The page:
Before you bother to ask, make sure the training is something that your employer considers a relevant skill for the job. While companies want people who can do their job well, don’t try to pitch a certification that isn’t relevant to the job you currently perform or can’t help you get better at what you do, Hadick said.
Argue for Training the Whole Team
It might be easier to sell your boss on training the entire software development group and not just you, Hadick added. Suggest that training the team can impact the bottom line on the project or help move up the time to deployment. Pitch it in terms they can understand, but consider the time investment, too.
Help Your Manager Justify the Expense
Help your manager make the business case for training or certifications. Explain how the training will make an impact by filling a gap in a department need. If your employer is having a hard time recruiting the right people with the right skills, he or she might be more amenable to training current staff. Pimenta thinks the company’s decision will not only be influenced by business need, but also by the cost, timing, and ROI.
Alleviate Your Employer’s Fear That You’re Jumping Ship
Your boss may think you’re amping up your skills in order to find a new job. According to Hadick, it’s best to explain to your employer how a new training program or certification is specifically relevant to what you do and how it will improve your performance.
Do Your Homework Before Accepting a Job Offer
Corporate culture can be hard to change, and that includes getting an employer to pay for certifications when they aren’t accustomed to doing so. While tech companies that routinely pay for training are still relatively rare, there are tech employers out there who know its value. It pays to ask around and network with your tech friends to find out which organizations will pay for courses.
When you’re interviewing for a position, don’t forget to ask about the company’s training initiatives. Pitch it to the potential employer as a potential perk of the job.
Widespread Health IT adoption over the past decade is transforming the way healthcare organizations and clinicians deliver care. Countless technologies exist, both for the healthcare organization as well as the consumer, to help patients and providers monitor and manage health information.
In another big surge for healthcare hiring, the industry added 44,000 jobs in April — representing more than a quarter of the 160,000 jobs created that month, according to data released Friday by the U.S. Department of Labor’s Bureau of Labor Statistics.
Interested in working for a healthcare IT startup? While the potential rewards are vast, so are the challenges.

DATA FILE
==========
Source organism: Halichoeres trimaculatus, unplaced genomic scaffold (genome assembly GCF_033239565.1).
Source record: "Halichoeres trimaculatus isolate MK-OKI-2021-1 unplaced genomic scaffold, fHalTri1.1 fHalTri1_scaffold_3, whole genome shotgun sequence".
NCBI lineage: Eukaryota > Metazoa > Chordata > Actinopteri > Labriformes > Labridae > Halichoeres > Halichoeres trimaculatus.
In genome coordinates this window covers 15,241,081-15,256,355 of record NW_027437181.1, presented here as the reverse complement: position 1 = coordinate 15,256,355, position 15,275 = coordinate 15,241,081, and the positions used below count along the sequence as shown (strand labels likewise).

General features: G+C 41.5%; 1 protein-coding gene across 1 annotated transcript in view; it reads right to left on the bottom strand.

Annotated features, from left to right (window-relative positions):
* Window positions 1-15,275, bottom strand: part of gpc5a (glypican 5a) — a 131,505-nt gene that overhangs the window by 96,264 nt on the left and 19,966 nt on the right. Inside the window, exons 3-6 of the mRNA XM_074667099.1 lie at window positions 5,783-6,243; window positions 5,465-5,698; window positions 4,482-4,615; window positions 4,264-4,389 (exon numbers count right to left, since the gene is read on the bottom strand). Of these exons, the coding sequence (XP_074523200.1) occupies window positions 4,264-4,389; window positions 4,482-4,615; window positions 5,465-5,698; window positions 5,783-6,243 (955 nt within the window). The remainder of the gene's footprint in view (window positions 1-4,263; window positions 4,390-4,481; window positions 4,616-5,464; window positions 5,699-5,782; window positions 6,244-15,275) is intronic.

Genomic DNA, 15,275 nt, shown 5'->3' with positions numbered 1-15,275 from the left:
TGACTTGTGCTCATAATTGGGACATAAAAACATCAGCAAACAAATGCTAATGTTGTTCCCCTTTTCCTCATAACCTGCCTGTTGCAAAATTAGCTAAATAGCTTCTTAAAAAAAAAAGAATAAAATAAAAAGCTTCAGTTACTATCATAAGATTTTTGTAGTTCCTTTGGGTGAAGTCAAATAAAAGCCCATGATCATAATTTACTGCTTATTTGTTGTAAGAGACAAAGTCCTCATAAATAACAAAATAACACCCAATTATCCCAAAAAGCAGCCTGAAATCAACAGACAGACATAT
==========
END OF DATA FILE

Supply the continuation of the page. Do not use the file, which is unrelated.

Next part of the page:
“In healthcare, many great ideas falter because of technology—or more specifically, the difficulty in integrating to legacy systems,” John Sung Kim, founder of Five9 and DoctorBase, wrote in a new TechCrunch column. “Whether you’re selling to a small doctor’s office or a large hospital, healthcare organizations of any size are juggling multiple software systems, many of which do not speak to each other.”
Although many experts blame the woes of the healthcare IT industry on a lack of integration between healthcare databases and software platforms, there’s also the issue of regulations. Every app that interacts with patient data needs to follow the Health Insurance Portability and Accountability Act (HIPAA), which protects health data both in movement between databases and at rest. Hospitals and other entities that handle such data must ensure that they can maintain necessary privacy and security standards.
According to Kim, startups in healthcare IT face entrenched competition from Electronic Health Record (EHR) vendors, whose executives have no desire to find their business “disrupted” by some tiny company with an innovative new platform.
Whether working for a tiny startup or a massive vendor, tech pros interested in the healthcare IT field need to familiarize themselves with not only the basic building blocks of any software platform—programming languages such as C# and Python, and management methods including Agile—but also the sort of creative thinking that allows people to solve thorny problems.
That being said, much of the software employed in healthcare is complex and unique to the industry, making it hard for tech pros to get a handle on much of it until they have a number of years of experience under their belts. Health Level 7 (a framework and standards for retrieving electronic health data) and DICON (an imaging program) are just two of the platforms that workers will need to get familiar with.
But given the importance of data protection, perhaps the most important skill to learn is everything HIPAA-related. Whatever the nature of your startup, there’s nothing more important than ensuring patient data is shielded.